Welcome back to the weird and wild, "what do I do with that?" series! We want to take you back to the magical land of abscesses. This scalp abscess case study and Procedural Pause pearl will help you relieve significant pain and decrease the risk for skin infections and complications. This case made it to our weird and wild list for being rare and interesting.

Scalp abscesses and kerions can be tricky and complicated. At first glance, they can appear small and harmless. They are often underappreciated for this reason, but require immediate attention. There are several types of wound infections and rashes that occur on the scalp, including tinea capitus. Regardless of the underlying process or irritation, scalp abscesses must be drained and deloculated. Incision and drainage remains "an essential part of the treatment of bacterial abscesses," but "scalp abscesses are extremely rare unless there is immune deficiency or penetrating trauma and are usually associated with severe pain and constitutional upset," according to Nandwani, et al. (J Infect 1995;31[1]:79.)​

The scalp leaves very little room for swelling. When an abscess forms, it may cause significant pain and a lengthy abscess. These abscesses can form pockets across the scalp with varying levels of size, shape, and capsule size.

Posterior scalp laceration in a 29-year-old man with underlying seborrhea. The abscess has spread lengthwise and has caused mild hair loss to the area. Photo by Martha Roberts.

This particular fungal scalp abscess caused the patient significant pain and hair loss. Tinea capitus may also cause hair loss, and must be treated with appropriate referral to dermatology. Otherwise, kerion formation may become large and uncontrollable.

The Approach

Abscess incision and drainage

The Procedure

-Assess the area, and place the patient in a comfortable position.

-Have a second person ensure adequate airway if the patient is prone.

-Anesthetize the scalp with lidocaine and epinephrine to minimize bleeding.

-Use a small needle, such as a 27½ gauge, to inject the area. Multiple injections to encircle the abscess may be required.

-Do not use more than 1-2 mLs of anesthesia per 1-2 cm area of space. There is very little space in the scalp for the fluid to be distributed.

-The capsule is easier to remove in scalp abscesses because it is such a superficial entity. Be sure to remove if possible. It is often visualized with good lighting.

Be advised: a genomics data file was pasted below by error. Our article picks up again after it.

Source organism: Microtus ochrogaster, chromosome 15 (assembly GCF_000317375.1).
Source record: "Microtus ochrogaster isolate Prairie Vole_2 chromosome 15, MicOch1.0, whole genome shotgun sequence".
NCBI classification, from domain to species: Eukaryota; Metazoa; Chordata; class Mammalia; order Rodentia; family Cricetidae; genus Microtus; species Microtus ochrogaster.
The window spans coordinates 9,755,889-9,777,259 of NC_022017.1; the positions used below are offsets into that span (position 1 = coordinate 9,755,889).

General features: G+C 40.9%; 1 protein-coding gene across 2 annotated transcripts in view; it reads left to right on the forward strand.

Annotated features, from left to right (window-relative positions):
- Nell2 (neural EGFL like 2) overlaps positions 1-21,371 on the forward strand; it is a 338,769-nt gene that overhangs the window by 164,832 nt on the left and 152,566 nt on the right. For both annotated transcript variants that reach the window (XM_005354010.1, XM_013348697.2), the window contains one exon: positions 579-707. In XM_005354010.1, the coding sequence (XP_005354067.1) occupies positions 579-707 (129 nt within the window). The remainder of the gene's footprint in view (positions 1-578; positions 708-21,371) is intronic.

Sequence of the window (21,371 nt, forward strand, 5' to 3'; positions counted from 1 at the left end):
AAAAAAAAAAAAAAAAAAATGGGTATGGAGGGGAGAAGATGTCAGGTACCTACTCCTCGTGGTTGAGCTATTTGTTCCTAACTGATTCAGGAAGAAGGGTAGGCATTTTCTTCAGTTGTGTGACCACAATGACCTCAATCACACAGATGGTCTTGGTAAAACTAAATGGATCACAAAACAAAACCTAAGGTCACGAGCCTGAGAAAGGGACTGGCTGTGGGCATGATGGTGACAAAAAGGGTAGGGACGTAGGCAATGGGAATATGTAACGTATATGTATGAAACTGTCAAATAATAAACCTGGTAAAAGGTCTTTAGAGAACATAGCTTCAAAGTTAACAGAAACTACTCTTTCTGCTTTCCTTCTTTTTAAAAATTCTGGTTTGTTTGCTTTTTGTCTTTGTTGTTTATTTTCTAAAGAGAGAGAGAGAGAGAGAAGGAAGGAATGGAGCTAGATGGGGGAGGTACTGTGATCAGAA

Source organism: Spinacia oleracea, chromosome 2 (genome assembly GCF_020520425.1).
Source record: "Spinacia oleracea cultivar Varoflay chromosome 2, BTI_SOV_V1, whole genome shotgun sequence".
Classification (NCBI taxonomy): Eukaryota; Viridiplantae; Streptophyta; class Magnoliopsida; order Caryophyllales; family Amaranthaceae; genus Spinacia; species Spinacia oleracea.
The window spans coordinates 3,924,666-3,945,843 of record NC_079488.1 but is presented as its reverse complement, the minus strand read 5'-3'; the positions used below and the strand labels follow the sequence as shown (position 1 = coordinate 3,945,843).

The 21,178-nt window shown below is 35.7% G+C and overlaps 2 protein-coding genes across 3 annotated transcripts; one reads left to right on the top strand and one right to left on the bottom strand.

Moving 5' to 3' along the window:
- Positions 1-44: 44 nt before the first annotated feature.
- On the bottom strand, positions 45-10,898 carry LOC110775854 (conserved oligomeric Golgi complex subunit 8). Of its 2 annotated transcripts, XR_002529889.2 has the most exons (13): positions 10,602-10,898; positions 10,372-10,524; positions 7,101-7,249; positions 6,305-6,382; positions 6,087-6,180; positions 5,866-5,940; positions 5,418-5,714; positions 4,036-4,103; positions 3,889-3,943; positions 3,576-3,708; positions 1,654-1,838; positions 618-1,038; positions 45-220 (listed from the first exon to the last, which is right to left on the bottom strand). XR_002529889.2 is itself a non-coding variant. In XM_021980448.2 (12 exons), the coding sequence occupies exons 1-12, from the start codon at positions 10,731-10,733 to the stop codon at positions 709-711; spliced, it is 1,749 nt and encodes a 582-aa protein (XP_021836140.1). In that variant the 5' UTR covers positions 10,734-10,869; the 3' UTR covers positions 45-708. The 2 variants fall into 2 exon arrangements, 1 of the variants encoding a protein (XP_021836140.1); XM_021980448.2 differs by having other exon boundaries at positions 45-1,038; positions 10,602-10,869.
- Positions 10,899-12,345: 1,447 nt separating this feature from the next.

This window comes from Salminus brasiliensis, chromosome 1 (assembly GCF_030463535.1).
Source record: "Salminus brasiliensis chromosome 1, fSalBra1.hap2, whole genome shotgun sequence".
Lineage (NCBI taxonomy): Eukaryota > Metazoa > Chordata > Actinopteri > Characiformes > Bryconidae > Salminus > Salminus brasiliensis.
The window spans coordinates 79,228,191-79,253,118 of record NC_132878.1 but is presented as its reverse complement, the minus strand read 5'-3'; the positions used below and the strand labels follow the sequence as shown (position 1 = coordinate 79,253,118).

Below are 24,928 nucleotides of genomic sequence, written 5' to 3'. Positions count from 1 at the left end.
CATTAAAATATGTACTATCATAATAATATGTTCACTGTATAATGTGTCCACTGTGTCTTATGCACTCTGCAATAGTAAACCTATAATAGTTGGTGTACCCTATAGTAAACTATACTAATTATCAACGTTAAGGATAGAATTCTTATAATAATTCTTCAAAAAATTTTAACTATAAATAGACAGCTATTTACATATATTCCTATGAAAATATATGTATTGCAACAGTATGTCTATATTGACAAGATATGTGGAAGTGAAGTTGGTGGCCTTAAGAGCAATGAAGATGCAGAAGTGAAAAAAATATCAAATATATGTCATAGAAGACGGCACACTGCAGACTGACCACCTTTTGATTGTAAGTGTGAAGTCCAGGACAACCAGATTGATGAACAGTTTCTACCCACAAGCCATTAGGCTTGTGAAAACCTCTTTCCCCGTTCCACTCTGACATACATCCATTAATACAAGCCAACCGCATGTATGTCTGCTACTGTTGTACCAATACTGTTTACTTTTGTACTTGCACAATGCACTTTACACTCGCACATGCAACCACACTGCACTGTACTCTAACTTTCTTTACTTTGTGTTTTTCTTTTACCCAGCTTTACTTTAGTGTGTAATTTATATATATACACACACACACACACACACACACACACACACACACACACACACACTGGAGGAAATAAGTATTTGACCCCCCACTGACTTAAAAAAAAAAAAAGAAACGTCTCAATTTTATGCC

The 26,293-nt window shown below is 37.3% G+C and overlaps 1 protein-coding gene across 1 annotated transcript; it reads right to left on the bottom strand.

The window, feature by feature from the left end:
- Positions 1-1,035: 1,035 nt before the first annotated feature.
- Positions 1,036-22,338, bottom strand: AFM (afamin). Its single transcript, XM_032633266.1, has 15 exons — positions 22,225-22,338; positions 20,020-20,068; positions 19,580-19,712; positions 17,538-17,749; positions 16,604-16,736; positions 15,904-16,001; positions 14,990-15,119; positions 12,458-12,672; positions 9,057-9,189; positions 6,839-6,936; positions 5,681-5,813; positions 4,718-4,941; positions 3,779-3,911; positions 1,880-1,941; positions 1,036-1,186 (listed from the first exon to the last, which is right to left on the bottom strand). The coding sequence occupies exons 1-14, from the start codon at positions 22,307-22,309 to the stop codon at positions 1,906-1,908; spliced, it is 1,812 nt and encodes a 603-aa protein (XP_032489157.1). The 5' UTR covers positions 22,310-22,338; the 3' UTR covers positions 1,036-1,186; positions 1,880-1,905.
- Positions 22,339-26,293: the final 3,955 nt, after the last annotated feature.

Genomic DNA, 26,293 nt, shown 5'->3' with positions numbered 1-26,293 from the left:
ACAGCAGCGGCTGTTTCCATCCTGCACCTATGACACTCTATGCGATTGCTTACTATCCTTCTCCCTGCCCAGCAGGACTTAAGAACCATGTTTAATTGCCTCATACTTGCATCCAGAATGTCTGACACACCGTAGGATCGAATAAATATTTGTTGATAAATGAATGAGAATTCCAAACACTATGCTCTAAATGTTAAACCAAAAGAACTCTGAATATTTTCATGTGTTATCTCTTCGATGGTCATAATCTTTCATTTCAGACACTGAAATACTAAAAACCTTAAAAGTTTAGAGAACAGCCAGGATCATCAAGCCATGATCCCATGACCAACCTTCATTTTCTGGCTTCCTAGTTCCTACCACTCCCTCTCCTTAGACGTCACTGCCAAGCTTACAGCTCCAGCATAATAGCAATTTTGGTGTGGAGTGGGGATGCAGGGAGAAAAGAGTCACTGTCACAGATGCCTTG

-Irrigate the area gently but copiously.

-Take note that Betadine cleansing liquid may be used to clean the skin. Injections of even half-diluted solution of Betadine and normal saline into the scalp may cause additional hair loss and irritation to the hair follicles. Be sure to use a very dilute solution if using Betadine.


-Know what you are dealing with: Is it a kerion caused by tinea capitus?

-Use a Wood's lamp to examine the scalp and complete a special fungal culture (termed a mycological hair culture). Check with the lab to get the correct order.

-Do not close the abscess with sutures.

-Do not pack the abscess.

-Have the patient follow up in 24-48 hours for a wound check.

-Do not wait for the abscess cavity to heal before starting treatment for tinea capitus.

-Check the culture upon follow-up.

-Do not use a heavy amount of bacitracin because this will keep the scalp too moist and prevent quick healing. It is also not the treatment for tinea capitus.

-Tell the patient to avoid wearing hats for two weeks.

-Antibiotics for bacterial infections are rarely indicated unless additional cellulitis or a larger infection is present.

-Check for underlying lymphadenopathy and fever. Consider underlying immunocompromised disorders.

-Always ask about prior treatment.

Evidence-Based Practice Pearl: Tinea Capitus and Kerions

Regular skin abscesses should not be confused with kerions, which are managed differently. These boggy lesions occur on the scalp, and are caused by tinea capitus. This is the same organism that causes "ringworm." They are often present in children. Large kerions need to be drained under general anesthesia and managed by dermatology.

Currently, there is only one accepted treatment for tinea capitus, regardless of abscess formation. Abscesses that are related to kerions may be drained, but also need additional treatment by oral griseofulvin. Topical antifungals may also be used as well as a short course of oral steroids for severe inflammation. (BMJ 2000;320[7236]:696.) Be sure to complete a full ENT exam and to check for swollen lymph nodes and fever, which may mandate admission. Large kerions should be followed up with a dermatologist. You should start oral treatments for tinea capitus in the emergency department.​

Large kerions should be left alone and referred to dermatology. They often may reappear in a few months, and can be very troublesome for the patient. The 2000 British Medical Journal study above reviewed an ED case of an 11-year-old Caucasian boy with a kerion. The kerion was drained, and the patient received oral griseofulvin (15 mg/kg), flucloxacillin (500 mg four times a day), daily ketoconazole shampoo, and terbinafine cream (twice a day). The child had a full recovery, but it took three months. It is important to realize these abscesses may reaccumulate despite best treatments, even when followed by a dermatological team.

A large kerion on the scalp of a child. This kerion should be left alone and not drained in the emergency department. Instead, refer to dermatology. Credit: Grook Da Oger/Wikimedia Commons.

That paper also reported another case of a 10-year-old Asian boy with a month-long history of kerion who needed dermatological expertise due to its size and severity. Larger kerions with lymphadenopathy, significant swelling, fever, and failed prior treatments are not appropriate for drainage in the emergency department.

Tip of the Month

Consider creating an abscess checklist for your department. We really liked this one created by the medical students at Mount Sinai School of Medicine in 2012:

Watch a video showing Ms. Roberts draining a scalp abscess.​